Camera: Nikon 35 Ti Premium Compact Rangefinder
Location: New York + Washington D.C.
Lens: Fixed Telescoping Nikkor 35mm f2.8
The Nikon 35 Ti is an advanced compact 35mm point and shoot camera first debuted in 1993.Today the Nikon 35 Ti is considered expensive by most at a cost of around 300 to 700 USD, but still thats about half the cost of its release price. The first thing to mention about the Nikon 35 Ti is its high quality fixed 35mm f2.8 lens and excellent metering. It is an excellent camera to use with slide film since slide film does not over or underexpose well.
Chances of a perfectly exposes image taken with the Nikon 35 Ti even in tricky lighting situations are high. After the lens and metering the next feature this camera is known for is its analog dials on the top plate. The 4 analog dials display focus distance, aperture, exposure compensation, and number of pictures taken. All settings remain visible as do the digits on an analog watch, when a setting is set or changed the dial turns to indicate the current setting. Combined with a small light that illuminates the display, the whole interface is reminiscent of the face of an old car radio. The analog dial setting feature is not only cool but feels as practical as a digital or rotary display.
Aside from the Espson RD-1 digital rangefinder, the only other camera with such a full featured analog dial display is the Nikon 28 Ti. Released a year after the 35 Ti the Nikon 28 Ti is basically the same as the Nikon 35 Ti but with a new 28mm focal length lens. the "T" in the "Ti" stands for Titanium, a material usually reserved for limited edition variants of various film cameras such as the Nikon FM2/T and Nikon F3/T. The Nikon 35 Ti has a polished raw titanium finish while the Nikon 28 Ti is finished in Black.
The Nikon 35 Ti is a dream camera for many, simply because there are so many other film cameras the provide the same or similar features with equally good optics for a fraction of the price. The Nikon 35 Ti is and always was a luxury item and many cannot justify the extra money just for the prestige of luxury.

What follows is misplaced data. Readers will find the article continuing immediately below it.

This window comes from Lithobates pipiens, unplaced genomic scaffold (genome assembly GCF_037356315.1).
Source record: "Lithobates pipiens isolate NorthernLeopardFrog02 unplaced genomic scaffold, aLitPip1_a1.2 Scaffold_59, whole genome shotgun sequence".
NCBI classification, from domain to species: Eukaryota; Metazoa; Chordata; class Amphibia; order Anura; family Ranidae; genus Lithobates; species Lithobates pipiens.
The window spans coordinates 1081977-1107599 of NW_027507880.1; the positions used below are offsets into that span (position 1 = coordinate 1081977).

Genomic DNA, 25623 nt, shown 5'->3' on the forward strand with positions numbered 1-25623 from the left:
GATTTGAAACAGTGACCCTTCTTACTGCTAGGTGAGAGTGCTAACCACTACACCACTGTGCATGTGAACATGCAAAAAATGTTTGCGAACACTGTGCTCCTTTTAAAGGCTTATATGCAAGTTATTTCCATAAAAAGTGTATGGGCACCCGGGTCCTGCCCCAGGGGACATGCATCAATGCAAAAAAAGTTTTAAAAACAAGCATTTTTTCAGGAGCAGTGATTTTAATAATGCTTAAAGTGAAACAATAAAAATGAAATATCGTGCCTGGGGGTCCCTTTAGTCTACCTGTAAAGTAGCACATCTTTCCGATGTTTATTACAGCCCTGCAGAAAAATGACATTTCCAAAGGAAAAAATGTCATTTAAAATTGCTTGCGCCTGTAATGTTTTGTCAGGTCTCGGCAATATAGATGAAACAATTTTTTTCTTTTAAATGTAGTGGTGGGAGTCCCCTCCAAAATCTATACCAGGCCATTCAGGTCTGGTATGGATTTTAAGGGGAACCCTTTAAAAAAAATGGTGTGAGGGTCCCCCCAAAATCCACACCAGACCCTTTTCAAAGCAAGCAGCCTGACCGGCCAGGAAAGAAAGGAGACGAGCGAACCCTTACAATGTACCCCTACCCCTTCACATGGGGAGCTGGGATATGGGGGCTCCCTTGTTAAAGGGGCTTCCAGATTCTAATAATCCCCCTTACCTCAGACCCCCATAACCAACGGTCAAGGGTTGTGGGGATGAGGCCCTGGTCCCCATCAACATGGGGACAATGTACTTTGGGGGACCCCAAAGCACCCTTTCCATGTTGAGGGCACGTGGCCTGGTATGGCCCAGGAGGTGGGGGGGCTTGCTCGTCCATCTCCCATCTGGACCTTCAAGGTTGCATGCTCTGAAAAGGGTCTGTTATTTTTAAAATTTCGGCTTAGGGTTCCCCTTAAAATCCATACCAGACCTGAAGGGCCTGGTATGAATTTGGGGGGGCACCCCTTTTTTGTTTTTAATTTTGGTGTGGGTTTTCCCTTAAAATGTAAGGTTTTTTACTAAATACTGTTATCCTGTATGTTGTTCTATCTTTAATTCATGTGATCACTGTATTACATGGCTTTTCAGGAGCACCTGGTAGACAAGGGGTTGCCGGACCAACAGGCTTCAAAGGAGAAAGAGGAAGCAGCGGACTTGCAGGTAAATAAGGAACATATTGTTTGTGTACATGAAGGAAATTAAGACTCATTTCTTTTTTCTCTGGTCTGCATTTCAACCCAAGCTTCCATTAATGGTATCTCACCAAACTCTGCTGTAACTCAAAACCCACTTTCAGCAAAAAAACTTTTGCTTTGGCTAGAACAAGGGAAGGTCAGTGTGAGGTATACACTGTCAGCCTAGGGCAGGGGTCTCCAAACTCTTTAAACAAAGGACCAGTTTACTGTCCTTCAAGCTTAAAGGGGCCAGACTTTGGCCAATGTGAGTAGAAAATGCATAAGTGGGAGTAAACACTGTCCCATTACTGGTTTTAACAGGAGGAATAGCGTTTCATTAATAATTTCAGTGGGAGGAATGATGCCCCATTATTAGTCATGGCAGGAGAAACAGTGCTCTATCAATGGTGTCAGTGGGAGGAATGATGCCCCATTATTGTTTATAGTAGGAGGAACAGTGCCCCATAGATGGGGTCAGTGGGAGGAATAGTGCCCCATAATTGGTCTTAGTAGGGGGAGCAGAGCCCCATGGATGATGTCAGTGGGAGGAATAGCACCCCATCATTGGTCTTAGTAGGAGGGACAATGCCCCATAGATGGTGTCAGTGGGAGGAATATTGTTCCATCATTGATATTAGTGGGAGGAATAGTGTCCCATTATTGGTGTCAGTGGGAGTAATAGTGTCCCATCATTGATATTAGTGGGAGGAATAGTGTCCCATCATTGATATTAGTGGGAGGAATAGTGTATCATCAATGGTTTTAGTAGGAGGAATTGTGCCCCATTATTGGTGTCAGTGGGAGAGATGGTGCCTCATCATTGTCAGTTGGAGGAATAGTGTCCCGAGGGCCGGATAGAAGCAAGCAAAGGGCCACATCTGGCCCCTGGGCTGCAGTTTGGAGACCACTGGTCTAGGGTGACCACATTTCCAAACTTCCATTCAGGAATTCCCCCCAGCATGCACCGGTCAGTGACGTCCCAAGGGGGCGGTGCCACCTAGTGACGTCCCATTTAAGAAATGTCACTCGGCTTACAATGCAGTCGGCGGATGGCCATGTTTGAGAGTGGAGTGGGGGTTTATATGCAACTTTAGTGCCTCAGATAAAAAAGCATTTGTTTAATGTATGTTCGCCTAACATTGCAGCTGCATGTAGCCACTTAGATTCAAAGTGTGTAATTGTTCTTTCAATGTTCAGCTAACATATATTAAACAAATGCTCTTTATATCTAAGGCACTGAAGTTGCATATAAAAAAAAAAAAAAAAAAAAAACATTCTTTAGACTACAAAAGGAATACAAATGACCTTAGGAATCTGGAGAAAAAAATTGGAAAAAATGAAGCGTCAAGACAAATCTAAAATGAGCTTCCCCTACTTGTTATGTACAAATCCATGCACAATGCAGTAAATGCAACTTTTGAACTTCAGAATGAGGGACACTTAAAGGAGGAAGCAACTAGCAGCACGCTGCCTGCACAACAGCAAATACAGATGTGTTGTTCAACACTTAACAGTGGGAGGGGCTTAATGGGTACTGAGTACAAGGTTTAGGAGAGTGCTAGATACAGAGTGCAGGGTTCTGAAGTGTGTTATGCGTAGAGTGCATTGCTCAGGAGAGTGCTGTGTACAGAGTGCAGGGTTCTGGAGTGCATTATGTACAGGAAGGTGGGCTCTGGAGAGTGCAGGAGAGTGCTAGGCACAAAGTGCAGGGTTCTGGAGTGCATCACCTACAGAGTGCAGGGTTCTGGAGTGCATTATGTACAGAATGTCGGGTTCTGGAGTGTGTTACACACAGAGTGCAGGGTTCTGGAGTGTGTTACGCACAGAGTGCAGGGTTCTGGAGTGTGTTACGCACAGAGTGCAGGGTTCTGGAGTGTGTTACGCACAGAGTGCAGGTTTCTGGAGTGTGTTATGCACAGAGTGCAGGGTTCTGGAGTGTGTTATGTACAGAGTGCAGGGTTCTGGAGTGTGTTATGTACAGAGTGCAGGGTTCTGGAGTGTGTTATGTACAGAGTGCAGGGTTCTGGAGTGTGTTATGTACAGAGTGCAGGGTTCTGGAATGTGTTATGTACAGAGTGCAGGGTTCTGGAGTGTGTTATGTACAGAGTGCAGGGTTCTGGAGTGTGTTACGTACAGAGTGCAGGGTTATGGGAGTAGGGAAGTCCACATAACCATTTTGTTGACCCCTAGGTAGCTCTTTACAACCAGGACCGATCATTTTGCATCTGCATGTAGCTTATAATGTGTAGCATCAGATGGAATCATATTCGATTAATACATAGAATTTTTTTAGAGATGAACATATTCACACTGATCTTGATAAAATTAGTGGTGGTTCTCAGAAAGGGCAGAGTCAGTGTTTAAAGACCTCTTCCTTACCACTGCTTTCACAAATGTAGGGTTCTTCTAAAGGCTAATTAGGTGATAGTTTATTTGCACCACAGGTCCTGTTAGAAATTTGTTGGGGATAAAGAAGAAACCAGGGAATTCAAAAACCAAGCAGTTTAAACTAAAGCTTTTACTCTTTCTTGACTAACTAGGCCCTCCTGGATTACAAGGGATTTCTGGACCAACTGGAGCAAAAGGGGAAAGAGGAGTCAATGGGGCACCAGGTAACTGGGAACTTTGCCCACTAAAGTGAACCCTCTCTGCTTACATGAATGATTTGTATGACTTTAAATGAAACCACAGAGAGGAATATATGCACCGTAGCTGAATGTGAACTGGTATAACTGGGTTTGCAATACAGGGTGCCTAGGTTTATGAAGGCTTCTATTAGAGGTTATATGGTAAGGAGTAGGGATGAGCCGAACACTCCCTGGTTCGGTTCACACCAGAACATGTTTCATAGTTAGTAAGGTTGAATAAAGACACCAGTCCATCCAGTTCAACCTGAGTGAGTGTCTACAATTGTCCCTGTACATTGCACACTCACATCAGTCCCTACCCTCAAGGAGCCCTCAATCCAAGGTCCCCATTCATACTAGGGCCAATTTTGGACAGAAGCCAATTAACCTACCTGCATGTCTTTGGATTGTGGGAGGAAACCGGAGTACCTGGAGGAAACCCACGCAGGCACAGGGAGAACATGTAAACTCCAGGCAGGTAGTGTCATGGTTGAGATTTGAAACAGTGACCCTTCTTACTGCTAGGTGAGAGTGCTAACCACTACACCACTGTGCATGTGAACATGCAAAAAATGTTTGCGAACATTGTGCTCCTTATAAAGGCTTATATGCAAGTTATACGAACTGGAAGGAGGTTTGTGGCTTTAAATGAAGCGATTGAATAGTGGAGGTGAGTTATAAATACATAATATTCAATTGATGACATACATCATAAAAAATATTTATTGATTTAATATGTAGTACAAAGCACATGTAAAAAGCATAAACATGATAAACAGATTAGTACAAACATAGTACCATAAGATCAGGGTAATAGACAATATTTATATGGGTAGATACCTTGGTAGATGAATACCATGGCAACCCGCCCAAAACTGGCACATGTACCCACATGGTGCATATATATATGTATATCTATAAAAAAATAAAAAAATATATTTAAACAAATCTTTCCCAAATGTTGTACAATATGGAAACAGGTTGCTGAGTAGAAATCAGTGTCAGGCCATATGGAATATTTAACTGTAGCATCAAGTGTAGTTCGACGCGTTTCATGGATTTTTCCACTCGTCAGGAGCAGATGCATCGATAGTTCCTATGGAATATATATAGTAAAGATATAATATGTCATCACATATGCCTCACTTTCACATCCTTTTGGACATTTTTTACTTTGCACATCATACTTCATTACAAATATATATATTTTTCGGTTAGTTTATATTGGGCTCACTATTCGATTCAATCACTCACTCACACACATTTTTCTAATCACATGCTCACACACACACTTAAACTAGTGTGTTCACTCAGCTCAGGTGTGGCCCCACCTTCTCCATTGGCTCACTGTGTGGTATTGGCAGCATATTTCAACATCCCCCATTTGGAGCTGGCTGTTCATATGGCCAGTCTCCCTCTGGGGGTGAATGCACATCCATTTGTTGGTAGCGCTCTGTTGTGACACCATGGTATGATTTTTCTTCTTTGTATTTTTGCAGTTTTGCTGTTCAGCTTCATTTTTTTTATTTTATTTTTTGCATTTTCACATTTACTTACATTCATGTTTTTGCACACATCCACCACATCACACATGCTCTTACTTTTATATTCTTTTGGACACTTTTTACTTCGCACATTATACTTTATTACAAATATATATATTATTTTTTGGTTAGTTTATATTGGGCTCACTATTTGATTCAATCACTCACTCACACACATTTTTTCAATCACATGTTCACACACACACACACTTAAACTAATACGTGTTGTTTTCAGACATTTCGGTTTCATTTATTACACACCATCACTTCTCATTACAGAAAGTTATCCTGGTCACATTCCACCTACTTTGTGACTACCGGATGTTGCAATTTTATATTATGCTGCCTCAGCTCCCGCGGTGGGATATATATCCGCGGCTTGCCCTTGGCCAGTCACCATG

For me the Nikon 35 Ti was also a dream camera but one day I decided the money was worth it. I was preparing for a move to Europe and cleansing of my film cameras collection. I had around 30 cameras at the time and the plan was choose just 3 that I would take with me and sell everything else. The Nikon 35 Ti was meant to be one of those three but it my opinion changed after a few months of using it and It didn't come with me.
My first test of the 35 Ti was a few casual shots around my neighborhood in New York City and then finishing the roll on a Christmas adventure to Washington D.C. It was fun to shoot and I enjoyed the option of having auto focus of manual focus in a film camera. Though autofocus is a common feature in point and shoot cameras and advanced compacts I was more into rangefinders and 1970s era SLRs where auto focus was just not a thing. So the option for autofocus was refreshing. While you can shoot the Nikon 35 Ti in manual focus mode you don't actually turn the lens, to manually focus you move a large knob on the top plate of the camera and read the analog focus distance dial. It's not that practical and I used autofocus for nearly all of my shots.
I even shot a few in the faux panoramic mode which I love even though the top and bottom of the frame are blocked out and it is not a true panoramic camera. After developing the film I was able to see that there was some error in the plastic masks inside the camera for the panoramic mode. One section did not cover all the way and there is a small window of an image in the top left corned that got through. It was mildly interesting - I don't personally know of anybody else who shoots faux panoramic and this was not a problem for the next owner.
My specific Nikon 35 Ti was in pure mint condition. It was a beautiful piece of industrial engineering, a pure work of art. The idea of having only three film cameras did not mix well when one of them being a near show-piece. Even though titanium has the best strength to weight ratio of any natural metal I could not help but feel I was holding a highly delicate machine. Maybe it was the idea of the electronics or the automatic telescoping lens but I deemed it too precious inside and out to be one of my three daily cameras.
I ended up replacing it with a Ricoh GR1 which evoked similar but less powerful emotions. A year and a half later the Ricoh GR1 dies and I gave it away as a store showpiece - a non-repairable random shutter jam.